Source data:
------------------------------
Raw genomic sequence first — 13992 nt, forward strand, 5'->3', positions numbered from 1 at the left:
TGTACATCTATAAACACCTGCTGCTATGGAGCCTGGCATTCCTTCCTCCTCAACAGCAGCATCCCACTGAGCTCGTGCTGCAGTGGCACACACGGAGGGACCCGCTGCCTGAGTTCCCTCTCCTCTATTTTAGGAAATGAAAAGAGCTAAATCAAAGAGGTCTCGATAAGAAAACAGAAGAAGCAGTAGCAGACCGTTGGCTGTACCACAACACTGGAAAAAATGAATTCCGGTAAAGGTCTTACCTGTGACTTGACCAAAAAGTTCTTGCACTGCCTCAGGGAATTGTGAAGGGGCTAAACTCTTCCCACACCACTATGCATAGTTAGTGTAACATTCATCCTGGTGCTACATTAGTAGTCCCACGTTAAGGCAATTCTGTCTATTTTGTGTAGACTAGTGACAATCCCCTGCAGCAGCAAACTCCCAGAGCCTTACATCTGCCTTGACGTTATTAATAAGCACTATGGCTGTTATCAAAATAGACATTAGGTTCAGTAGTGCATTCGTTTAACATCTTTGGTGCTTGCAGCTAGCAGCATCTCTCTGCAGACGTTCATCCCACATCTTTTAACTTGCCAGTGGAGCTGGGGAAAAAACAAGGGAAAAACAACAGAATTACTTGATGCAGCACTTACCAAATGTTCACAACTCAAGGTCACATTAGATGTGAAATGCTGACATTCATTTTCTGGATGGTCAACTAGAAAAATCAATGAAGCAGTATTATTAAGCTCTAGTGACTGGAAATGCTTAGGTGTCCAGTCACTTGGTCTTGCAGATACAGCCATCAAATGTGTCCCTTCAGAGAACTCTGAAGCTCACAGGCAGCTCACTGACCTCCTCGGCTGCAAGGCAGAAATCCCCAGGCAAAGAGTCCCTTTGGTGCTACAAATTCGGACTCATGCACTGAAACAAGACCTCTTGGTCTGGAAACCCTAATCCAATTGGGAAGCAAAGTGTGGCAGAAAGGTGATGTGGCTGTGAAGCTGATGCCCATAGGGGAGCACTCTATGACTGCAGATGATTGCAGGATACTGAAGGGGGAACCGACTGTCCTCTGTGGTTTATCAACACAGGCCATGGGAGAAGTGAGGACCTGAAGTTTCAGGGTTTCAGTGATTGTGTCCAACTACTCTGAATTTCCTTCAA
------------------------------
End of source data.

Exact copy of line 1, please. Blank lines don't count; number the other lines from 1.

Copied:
Raw genomic sequence first — 13992 nt, forward strand, 5'->3', positions numbered from 1 at the left: